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Why long distance running is like school leadership

It's been a mental half term, and it's not over.  My stories have decreased, and the amount of stuff I have to write about has backlogged.  I've been busy working with and for the most important people: those in my school.  To say hello again, here are some musings about leadership.  I should add that I see leadership as vital across all levels. If you work in a school, you're a leader. Get over it.
Seeing as I'm attempting to run 50 miles across the Lake District next week, I thought I'd try to link that with school leadership.  I'll let you decide if I've been successful. 

1. No body thinks about the hard work in the background.

Yes, 36 miles the other day was an achievement, but the culmination of running around 100 miles a month for the past two years.  In June, I ran 185 miles in training, including two marathons.  As a leader, it's the background stuff that no body sees that makes the difference. It's the discipline to follow through with a plan.

2. It's all in the mind.

Anything over 16 miles requires a certain mindset.  I'm not a hero, just an ordinary bloke who has decided to consistently and stubbornly stick to a long term plan and set goals that are just out of reach.  Leadership should be like that. It's not about being a hero, but a multiplier and enabler of other people.  We should be aiming for what is just out of reach and intangible.  Do I really think I will cross that finish line after 50 miles? I have no doubt whatsoever.  Do I think that leaders can transform education? Totally. The more I'm involved in school leadership, the more it strikes me that it's not really that complicated.  What is is the ability to believe that it will happen and to convince others along the way.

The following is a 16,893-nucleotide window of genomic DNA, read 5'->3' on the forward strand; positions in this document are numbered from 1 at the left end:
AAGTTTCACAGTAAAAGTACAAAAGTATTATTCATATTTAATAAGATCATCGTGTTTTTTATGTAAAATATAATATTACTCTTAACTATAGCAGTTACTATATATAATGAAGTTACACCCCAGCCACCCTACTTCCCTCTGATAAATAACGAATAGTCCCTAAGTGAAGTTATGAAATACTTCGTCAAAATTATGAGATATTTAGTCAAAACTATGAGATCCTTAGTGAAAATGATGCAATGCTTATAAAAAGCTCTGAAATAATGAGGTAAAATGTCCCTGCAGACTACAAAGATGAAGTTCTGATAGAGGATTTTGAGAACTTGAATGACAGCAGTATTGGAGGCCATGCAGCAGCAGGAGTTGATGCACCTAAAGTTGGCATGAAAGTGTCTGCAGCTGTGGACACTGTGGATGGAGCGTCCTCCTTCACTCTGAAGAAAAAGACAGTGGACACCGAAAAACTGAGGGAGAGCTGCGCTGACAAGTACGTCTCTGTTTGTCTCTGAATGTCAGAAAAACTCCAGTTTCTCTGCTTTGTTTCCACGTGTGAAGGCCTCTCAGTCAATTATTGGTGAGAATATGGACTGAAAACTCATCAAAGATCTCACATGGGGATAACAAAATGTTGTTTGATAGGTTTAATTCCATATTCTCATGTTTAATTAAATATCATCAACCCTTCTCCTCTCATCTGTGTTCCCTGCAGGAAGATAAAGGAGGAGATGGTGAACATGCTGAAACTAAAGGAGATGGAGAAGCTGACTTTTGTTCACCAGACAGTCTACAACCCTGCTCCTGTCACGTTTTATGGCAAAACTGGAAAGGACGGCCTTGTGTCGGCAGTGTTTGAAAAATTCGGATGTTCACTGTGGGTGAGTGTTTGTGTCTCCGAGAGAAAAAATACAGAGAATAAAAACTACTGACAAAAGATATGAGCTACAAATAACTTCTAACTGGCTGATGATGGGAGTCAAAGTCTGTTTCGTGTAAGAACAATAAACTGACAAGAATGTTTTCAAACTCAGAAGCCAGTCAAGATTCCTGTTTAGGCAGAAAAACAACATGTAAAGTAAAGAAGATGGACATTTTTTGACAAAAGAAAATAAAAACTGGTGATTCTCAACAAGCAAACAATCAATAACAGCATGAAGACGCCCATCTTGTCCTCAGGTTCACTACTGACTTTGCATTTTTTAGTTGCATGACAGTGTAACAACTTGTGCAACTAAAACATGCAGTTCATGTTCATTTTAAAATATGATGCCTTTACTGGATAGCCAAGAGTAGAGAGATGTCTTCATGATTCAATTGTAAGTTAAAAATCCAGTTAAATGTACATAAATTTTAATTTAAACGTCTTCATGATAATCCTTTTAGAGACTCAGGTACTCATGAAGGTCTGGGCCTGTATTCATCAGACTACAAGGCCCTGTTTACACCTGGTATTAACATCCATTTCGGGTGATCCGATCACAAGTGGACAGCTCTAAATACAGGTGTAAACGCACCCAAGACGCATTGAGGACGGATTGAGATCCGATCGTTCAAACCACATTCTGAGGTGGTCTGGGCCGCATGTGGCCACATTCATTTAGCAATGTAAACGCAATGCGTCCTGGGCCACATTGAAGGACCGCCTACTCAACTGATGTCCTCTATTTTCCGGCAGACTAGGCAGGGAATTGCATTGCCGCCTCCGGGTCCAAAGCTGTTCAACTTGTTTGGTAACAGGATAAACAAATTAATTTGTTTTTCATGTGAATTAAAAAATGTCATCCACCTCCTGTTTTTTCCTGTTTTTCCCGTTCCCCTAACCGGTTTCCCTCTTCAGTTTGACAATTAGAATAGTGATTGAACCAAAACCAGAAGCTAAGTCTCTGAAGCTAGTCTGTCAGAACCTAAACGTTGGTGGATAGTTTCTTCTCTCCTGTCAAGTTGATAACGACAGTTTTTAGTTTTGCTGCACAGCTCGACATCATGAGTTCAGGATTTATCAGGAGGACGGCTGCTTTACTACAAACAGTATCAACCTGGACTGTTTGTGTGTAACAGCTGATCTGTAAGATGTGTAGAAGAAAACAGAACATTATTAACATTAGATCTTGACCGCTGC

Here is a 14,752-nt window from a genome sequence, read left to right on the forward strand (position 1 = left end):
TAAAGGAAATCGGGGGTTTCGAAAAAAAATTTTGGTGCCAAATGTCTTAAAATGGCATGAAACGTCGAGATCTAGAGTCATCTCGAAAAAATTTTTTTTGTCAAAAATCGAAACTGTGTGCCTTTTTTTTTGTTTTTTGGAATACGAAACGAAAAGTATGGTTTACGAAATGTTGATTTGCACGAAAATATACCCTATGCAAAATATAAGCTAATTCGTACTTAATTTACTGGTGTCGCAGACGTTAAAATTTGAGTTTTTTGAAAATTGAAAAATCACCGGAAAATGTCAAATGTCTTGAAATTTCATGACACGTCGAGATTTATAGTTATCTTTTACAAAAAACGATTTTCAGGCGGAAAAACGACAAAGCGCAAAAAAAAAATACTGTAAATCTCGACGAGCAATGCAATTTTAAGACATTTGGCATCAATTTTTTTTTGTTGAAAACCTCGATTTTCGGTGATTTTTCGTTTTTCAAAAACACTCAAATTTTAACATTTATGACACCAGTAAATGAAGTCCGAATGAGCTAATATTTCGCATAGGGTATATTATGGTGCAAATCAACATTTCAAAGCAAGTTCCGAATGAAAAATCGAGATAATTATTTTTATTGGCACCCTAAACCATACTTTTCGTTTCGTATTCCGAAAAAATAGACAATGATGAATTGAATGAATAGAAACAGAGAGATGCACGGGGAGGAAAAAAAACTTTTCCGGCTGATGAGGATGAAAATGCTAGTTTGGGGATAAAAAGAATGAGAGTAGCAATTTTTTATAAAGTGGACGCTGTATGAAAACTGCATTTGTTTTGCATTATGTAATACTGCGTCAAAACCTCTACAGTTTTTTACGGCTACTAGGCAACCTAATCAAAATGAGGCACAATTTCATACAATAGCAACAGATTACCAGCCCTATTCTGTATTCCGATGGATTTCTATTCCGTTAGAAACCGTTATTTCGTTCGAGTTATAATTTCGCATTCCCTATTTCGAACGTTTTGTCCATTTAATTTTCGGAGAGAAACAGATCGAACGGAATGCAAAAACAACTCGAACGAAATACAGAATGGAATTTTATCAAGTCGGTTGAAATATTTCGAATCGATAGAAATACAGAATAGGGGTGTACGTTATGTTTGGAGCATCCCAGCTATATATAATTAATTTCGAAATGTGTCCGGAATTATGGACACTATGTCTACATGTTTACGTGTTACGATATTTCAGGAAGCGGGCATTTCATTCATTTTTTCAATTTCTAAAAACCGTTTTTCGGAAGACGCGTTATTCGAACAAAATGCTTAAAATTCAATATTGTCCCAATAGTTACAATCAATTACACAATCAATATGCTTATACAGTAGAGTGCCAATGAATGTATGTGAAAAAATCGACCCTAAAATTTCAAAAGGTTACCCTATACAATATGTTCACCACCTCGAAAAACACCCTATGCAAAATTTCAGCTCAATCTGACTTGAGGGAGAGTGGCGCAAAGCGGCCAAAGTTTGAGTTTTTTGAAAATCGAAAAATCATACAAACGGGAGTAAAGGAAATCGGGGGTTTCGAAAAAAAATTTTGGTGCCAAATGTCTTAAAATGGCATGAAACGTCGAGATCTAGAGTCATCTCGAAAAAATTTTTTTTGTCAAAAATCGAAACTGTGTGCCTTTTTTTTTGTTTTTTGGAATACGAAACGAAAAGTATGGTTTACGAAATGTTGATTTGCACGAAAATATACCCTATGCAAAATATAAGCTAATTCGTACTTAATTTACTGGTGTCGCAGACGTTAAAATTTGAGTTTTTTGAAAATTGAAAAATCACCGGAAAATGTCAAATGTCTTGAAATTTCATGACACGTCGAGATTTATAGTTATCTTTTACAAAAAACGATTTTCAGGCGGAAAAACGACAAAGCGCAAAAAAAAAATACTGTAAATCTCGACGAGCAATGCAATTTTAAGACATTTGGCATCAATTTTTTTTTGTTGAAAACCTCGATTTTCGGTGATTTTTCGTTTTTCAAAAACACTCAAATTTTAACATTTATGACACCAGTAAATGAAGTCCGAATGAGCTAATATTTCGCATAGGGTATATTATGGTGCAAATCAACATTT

3. Sacrifices have to be made.

There are far more important things than sticking to my training plan so I wriggle out of it.  There are far more importance things than your school and the people within them. 

4. It's about the plan and taking the first step.

When I first started running, my aim was to complete a 10 mile race. I gave myself 10 months to get ready.  This year, It's a bit further and I run 10 miles two-three times a week.  When I took over Priory Geography, I wanted to improve the results. In my current role I want disadvantaged students to do as well as they can.  It's also about coming up with a long term plan that is focused on the big picture.  The detail can change, but never lose sight of the goal.  Oh, and don't do it for Ofsted.

5. It's also about being adaptable.

And contradictory.  It's about messy leadership and holding ideas lightly - my ideas aren't worth any more than another persons, I just want to use what works to motivate people in order to achieve educational greatness. Simple as that. 


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